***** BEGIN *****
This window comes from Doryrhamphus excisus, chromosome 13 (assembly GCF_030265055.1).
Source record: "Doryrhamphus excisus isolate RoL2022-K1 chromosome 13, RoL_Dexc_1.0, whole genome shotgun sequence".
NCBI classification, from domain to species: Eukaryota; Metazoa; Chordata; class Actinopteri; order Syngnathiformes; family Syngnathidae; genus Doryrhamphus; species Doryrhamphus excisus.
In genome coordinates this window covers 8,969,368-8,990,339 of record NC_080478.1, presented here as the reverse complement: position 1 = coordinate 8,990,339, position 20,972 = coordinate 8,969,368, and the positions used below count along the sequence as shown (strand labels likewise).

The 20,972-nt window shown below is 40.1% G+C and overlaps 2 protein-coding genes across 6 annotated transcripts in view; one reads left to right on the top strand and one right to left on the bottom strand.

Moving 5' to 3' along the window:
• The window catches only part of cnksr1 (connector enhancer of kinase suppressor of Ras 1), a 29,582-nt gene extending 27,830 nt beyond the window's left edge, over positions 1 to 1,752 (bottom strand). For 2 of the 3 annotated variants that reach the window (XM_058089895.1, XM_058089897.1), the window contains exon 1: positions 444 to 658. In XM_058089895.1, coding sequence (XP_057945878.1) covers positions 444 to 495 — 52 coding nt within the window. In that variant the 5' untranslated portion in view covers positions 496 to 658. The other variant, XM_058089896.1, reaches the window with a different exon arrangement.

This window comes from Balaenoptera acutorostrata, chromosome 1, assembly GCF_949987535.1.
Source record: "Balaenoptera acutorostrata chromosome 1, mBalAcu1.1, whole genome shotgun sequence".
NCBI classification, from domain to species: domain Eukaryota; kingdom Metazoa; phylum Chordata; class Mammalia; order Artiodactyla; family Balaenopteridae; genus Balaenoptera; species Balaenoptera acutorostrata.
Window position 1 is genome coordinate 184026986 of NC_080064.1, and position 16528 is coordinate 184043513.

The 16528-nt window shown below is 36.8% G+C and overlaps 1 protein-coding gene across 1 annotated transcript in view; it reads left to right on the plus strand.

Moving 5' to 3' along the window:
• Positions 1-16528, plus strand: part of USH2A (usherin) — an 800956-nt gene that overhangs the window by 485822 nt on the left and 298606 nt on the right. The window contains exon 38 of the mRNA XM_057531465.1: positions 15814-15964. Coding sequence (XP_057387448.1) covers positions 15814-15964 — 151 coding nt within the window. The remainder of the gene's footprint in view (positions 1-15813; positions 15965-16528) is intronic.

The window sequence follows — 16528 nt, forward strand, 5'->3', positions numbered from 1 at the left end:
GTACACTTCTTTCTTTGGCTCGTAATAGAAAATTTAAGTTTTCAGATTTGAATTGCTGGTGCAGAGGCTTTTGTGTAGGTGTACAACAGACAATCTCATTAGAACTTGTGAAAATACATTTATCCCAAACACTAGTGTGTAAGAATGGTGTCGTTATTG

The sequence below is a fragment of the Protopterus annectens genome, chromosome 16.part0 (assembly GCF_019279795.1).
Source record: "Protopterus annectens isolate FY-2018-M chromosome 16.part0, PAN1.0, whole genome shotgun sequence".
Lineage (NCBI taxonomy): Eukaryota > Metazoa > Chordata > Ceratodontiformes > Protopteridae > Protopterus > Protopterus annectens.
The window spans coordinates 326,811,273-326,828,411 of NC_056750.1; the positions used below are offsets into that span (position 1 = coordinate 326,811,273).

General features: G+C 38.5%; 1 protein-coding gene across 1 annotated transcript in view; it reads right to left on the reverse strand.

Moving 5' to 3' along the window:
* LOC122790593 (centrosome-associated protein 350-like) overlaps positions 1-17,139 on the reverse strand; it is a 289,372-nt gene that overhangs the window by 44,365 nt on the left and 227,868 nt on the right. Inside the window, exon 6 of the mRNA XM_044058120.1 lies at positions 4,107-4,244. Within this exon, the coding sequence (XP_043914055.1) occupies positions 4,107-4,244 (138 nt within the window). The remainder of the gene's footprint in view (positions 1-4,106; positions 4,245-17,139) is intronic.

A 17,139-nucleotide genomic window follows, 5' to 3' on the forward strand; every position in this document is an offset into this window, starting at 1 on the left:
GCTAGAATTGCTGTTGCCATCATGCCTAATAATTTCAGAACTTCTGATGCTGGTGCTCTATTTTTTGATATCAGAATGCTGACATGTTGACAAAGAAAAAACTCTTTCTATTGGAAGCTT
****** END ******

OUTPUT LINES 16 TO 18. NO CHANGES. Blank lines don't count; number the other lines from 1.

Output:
GTACACTTCTTTCTTTGGCTCGTAATAGAAAATTTAAGTTTTCAGATTTGAATTGCTGGTGCAGAGGCTTTTGTGTAGGTGTACAACAGACAATCTCATTAGAACTTGTGAAAATACATTTATCCCAAACACTAGTGTGTAAGAATGGTGTCGTTATTG

The sequence below is a fragment of the Protopterus annectens genome, chromosome 16.part0 (assembly GCF_019279795.1).
Source record: "Protopterus annectens isolate FY-2018-M chromosome 16.part0, PAN1.0, whole genome shotgun sequence".